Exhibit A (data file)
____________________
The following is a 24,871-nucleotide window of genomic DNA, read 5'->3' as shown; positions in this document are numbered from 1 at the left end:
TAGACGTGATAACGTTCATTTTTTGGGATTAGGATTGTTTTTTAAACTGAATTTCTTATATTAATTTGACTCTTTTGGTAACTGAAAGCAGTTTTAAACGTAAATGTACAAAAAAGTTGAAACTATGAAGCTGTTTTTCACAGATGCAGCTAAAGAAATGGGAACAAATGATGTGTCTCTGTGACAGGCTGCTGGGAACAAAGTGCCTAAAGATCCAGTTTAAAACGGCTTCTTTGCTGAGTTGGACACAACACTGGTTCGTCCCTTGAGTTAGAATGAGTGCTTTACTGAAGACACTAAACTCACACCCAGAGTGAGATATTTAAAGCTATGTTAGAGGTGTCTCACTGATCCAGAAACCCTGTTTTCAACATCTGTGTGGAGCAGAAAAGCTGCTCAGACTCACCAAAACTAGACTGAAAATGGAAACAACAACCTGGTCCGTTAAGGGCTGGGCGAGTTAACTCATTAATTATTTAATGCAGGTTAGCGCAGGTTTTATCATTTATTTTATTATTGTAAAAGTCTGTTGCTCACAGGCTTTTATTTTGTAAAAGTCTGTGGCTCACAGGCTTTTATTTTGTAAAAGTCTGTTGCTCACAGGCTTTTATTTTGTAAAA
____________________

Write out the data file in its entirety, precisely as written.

The following is a 24,871-nucleotide window of genomic DNA, read 5'->3' as shown; positions in this document are numbered from 1 at the left end:
TAGACGTGATAACGTTCATTTTTTGGGATTAGGATTGTTTTTTAAACTGAATTTCTTATATTAATTTGACTCTTTTGGTAACTGAAAGCAGTTTTAAACGTAAATGTACAAAAAAGTTGAAACTATGAAGCTGTTTTTCACAGATGCAGCTAAAGAAATGGGAACAAATGATGTGTCTCTGTGACAGGCTGCTGGGAACAAAGTGCCTAAAGATCCAGTTTAAAACGGCTTCTTTGCTGAGTTGGACACAACACTGGTTCGTCCCTTGAGTTAGAATGAGTGCTTTACTGAAGACACTAAACTCACACCCAGAGTGAGATATTTAAAGCTATGTTAGAGGTGTCTCACTGATCCAGAAACCCTGTTTTCAACATCTGTGTGGAGCAGAAAAGCTGCTCAGACTCACCAAAACTAGACTGAAAATGGAAACAACAACCTGGTCCGTTAAGGGCTGGGCGAGTTAACTCATTAATTATTTAATGCAGGTTAGCGCAGGTTTTATCATTTATTTTATTATTGTAAAAGTCTGTTGCTCACAGGCTTTTATTTTGTAAAAGTCTGTGGCTCACAGGCTTTTATTTTGTAAAAGTCTGTTGCTCACAGGCTTTTATTTTGTAAAA